The first project area explores metabolic pathways that have been proposed based on in vitro studies to be important in non-replicating (NR)-MTb. We are exploring the importance of the biosynthesis of the cofactors biotin, coenzyme A and pyridoxal, peptidoglycan turnover, the role of putative F420-binding and genetically annotated pyridoxal-generating enzymes, beta-oxidation and iron acquisition and validating these by chemical and genetic means in non-replicating (NR)-MTb. We are continuing our studies to understand the role of the deazaflavin cofactor F420 in metabolism of this pathogen. We have identified several proteins that use F420 for unique redox reactions. In several of these, menaquinone can be reduced to its quinol by these enzymes in an F420-dependent manner which suggests that F420 may play a role in respiration of this pathogen reminiscent of F420-dependent respiratory complexes in methanobacteria. The substrate of some of these F420-binding proteins is also been identified by fragment-based approaches where we are identifying the binding affinity of commercially available metabolites to these proteins with and without bound F420. Small molecules that bind in the presence of reduced F420 are further characterized after incubation with the reduced cofactor and protein to determine whether these are enzymatically reduced. Finally, co-crystal structures of small ligands of interest bound to F420-protein complexes are determined with the ultimate goal of using the ligand-binding, enzymatic and crystallographic data to determine the true substrate of the proteins as well as enabling potential design of high-affinity inhibitors that can be used to probe the importance of the identified process in cellular metabolism. We are continuing our systematic analysis of potential bottlenecks in the coenzyme A metabolic pathway. The gene for each enzymatic step has been genetically manipulated in the pathogen to generate a strain where its expression is controlled by anhydrotetracycline levels in the culture media. In this way, we have identified those genes in the pathway that are permissive to fluctuation in their mRNA levels whereas repression of other coenzyme A biosynthetic genes have led to strains with poor growth or genetic revertants of the transcriptional regulatory systems suggesting that these may be chokepoints in coenzyme A biosynthesis. The metabolic changes in these cells with particular emphasis on metabolties in the coenzyme A super-pathway are analyzed in these mutants in combination with inhibitors of pantothenate synthase or pantothenate kinase. The second major focus area of this project starts from a different perspective and uses compounds that have activity against targets in cell wall biosynthesis to identify vulnerable steps in assembly of the macromolecular peptidoglycan-arabinogalactan-mycolate complex. We have identified inhibitors of several of these steps including the epimerase required for ribose-arabinose epimerization, synthesis of the peptidoglycan component, export of the mycolate precursors and inhibitors of the mycolyl transferases and are assessing the enzymatic activities associated with each step as well as their validation in terms of innate drug target potential during in vivo relevant growth and persistence of the organism. The third major focus of this project involves global approaches to understanding the metabolism in NR-TB. WE had previously demonstrated that reduction of fumarate to succinate plays a key role in reoxidation of reduced cofactors under hypoxic conditions. Although fumarate reductase/succinate dehydrogenase plays the key role in this process, MTb has 3 homologs of this enzyme complicating efforts to design inhibitors of this step in the organism. However, the interconversion of malate and fumarate precedes this step in the reductive pathway and is encoded by a single essential enzyme raising the potential of fumarase as a drug target under hypoxic survival of the pathogen. We have used the crystal structure of pyromellitic acid bound to the E. coli bound fumarase and used this to dock into the corresponding MTb fumarase crystal structure to generate a pharmacophore model of a MTb fumarase active site inhibitor. This pharmacophore model was used to screen 3 million compounds from the ZINC library to identify potential high affinity binders. The most promising of these were confirmed for their in silico ability to bind to the fumarase and subsequently these and their analogs were synthesized. The synthesized compounds were evaluated for their ability to bind to and enzymatically inhibit the MTb fumarase. The most promising of these were found to kill Mtb surviving under anaerobic conditions in a target-specific manner. Co-crystal structures of these inhibitors bound to fumarase were generated and are currently being refined to allow us to design MTb-specific fumarase inhibitors to validate the importance of this pathway in vivo. The reductive branch of the TCA cycle plays a role in reoxidizing reduced cofactors but the processes that play a role in maintaining the membrane potential of the organism under hypoxia remain poorly understood. We are using inhibitors of ATP synthesis and respiration to gain a better understanding of the interplay between respiratory, fermentative and energy generating processes under hypoxic growth and survival of the pathogen. In a fourth approach, we are identifying inhibitors of metabolism by high-throughput screening approaches performed under a variety of in vivo relevant environmental conditions. Hits from these screens have provided a useful tool to map metabolism of MTb as a function of carbon source, oxygen concentration or presence of low pH in the presence or absence of nitrosative stress and are currently being studied to identify the target. In the process of target identification, parallel studies are done to rapidly progress the hits to in vivo proof of concept studies so that the importance of the target for in vivo pathogenesis can be validated early on in the drug discovery process. One class of compounds were found to target folate biosynthesis. To further understand the vulnerable steps in folate biosynthesis we performed metabolomics of MTb exposed to a variety of inhibitors of folate metabolism and enzymatic analyses of the corresponding proteins in this pathway. We reported that para-aminosalicylic acid, a second line drug for the treatment of tuberculosis, poisons this pathway by acting as a substrate analog that gets incorporated into the folate pathway hereby poisoning folate pools. Other analogs of para-aminosalicylic acid are similarly incorporated but their metabolic fate depends on their chemical structure. The metabolic consequences of inhibitors of folate biosynthesis are being explored to understand the vulnerability of folate-dependent enzymes in this pathogen.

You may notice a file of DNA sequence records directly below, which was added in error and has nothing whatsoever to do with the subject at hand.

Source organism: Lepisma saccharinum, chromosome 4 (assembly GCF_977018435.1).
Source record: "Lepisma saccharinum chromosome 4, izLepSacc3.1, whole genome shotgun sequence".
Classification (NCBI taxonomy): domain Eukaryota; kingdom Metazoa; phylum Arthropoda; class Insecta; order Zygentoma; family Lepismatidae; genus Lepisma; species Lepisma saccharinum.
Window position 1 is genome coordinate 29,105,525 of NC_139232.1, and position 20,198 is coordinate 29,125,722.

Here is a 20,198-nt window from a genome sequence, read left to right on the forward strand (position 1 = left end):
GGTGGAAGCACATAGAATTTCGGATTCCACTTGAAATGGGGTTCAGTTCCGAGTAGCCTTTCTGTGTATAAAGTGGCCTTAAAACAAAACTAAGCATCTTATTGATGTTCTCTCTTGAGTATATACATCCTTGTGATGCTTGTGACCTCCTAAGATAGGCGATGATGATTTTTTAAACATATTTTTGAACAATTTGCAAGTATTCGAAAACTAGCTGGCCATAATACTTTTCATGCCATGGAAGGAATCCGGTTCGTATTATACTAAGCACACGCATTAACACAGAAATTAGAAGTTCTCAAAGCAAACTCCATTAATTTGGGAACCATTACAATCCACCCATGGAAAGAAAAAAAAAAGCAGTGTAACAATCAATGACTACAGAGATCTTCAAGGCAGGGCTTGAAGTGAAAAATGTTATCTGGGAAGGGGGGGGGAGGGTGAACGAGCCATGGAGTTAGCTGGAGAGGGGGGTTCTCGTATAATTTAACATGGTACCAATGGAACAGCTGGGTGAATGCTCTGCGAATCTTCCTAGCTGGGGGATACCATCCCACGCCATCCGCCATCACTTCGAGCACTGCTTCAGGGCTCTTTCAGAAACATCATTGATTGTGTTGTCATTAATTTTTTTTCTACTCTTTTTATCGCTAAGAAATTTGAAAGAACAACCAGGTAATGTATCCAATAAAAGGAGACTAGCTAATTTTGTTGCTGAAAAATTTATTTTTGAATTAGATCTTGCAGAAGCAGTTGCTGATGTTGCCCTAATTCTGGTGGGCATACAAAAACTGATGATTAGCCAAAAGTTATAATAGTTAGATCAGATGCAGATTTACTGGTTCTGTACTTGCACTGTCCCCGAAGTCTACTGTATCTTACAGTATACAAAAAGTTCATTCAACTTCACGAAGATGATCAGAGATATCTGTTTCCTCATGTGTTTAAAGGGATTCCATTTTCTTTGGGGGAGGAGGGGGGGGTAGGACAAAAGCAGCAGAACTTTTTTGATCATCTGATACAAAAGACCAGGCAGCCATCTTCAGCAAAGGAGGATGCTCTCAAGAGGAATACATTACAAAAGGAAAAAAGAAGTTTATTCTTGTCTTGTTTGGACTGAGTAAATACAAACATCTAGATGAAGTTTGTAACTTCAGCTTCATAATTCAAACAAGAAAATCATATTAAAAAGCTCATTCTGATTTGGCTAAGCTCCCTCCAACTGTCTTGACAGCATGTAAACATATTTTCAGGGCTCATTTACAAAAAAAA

Project Start
Project End
Budget Start
Budget End
Support Year
17
Fiscal Year
2013
Total Cost
$599,050
Indirect Cost
City
State
Country
Zip Code